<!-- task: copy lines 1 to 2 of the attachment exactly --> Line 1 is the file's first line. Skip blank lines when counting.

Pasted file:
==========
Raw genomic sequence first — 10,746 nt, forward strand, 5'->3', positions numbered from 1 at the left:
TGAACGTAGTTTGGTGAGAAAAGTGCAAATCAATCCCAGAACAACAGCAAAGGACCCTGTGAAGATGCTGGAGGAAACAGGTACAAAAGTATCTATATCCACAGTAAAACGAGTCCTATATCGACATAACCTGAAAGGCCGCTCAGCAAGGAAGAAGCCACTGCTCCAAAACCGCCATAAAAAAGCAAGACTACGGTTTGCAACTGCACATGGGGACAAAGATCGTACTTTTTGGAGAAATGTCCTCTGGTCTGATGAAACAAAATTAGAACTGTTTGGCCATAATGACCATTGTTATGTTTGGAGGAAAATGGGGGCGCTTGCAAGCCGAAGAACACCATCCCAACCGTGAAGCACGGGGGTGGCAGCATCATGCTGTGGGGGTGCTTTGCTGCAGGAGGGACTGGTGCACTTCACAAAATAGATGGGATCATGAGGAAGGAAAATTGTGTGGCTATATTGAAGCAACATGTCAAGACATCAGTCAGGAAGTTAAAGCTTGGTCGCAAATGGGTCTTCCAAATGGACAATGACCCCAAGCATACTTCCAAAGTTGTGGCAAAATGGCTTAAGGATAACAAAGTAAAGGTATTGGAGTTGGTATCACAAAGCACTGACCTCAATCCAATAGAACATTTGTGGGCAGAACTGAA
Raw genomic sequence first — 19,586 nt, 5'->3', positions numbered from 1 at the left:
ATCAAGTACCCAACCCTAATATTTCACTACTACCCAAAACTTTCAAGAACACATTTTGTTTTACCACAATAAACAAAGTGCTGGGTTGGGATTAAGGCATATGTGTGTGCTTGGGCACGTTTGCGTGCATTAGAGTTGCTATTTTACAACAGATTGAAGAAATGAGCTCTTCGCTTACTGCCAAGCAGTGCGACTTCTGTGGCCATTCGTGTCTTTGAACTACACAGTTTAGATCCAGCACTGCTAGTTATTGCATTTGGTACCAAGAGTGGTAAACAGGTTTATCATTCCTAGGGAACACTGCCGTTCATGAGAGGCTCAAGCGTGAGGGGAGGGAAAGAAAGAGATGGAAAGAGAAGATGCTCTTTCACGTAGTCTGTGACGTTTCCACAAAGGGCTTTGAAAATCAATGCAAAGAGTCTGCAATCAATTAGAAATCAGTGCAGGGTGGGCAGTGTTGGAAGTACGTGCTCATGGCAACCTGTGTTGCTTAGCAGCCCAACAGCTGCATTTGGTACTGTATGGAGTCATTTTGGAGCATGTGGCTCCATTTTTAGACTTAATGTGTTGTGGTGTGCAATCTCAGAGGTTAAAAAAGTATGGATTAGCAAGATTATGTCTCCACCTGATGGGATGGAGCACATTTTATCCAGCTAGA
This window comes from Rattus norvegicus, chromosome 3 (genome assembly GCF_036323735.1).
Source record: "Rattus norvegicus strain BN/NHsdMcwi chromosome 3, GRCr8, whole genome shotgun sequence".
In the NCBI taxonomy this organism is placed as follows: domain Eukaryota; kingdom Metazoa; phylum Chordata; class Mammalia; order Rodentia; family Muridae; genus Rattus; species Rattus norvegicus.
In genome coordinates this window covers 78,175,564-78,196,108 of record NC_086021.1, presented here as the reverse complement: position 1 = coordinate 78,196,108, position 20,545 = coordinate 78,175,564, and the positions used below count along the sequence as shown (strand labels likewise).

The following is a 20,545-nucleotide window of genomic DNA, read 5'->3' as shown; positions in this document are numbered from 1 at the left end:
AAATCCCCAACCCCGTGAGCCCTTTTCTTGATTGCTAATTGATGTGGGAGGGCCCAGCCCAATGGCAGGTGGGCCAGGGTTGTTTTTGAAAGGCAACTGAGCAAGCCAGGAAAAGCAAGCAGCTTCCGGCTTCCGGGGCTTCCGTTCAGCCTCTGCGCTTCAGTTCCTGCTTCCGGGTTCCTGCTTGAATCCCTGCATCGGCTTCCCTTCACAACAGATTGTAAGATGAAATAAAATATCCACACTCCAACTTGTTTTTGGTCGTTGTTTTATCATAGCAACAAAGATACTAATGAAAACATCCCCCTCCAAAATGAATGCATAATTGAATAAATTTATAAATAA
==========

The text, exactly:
Raw genomic sequence first — 10,746 nt, forward strand, 5'->3', positions numbered from 1 at the left:
TGAACGTAGTTTGGTGAGAAAAGTGCAAATCAATCCCAGAACAACAGCAAAGGACCCTGTGAAGATGCTGGAGGAAACAGGTACAAAAGTATCTATATCCACAGTAAAACGAGTCCTATATCGACATAACCTGAAAGGCCGCTCAGCAAGGAAGAAGCCACTGCTCCAAAACCGCCATAAAAAAGCAAGACTACGGTTTGCAACTGCACATGGGGACAAAGATCGTACTTTTTGGAGAAATGTCCTCTGGTCTGATGAAACAAAATTAGAACTGTTTGGCCATAATGACCATTGTTATGTTTGGAGGAAAATGGGGGCGCTTGCAAGCCGAAGAACACCATCCCAACCGTGAAGCACGGGGGTGGCAGCATCATGCTGTGGGGGTGCTTTGCTGCAGGAGGGACTGGTGCACTTCACAAAATAGATGGGATCATGAGGAAGGAAAATTGTGTGGCTATATTGAAGCAACATGTCAAGACATCAGTCAGGAAGTTAAAGCTTGGTCGCAAATGGGTCTTCCAAATGGACAATGACCCCAAGCATACTTCCAAAGTTGTGGCAAAATGGCTTAAGGATAACAAAGTAAAGGTATTGGAGTTGGTATCACAAAGCACTGACCTCAATCCAATAGAACATTTGTGGGCAGAACTGAA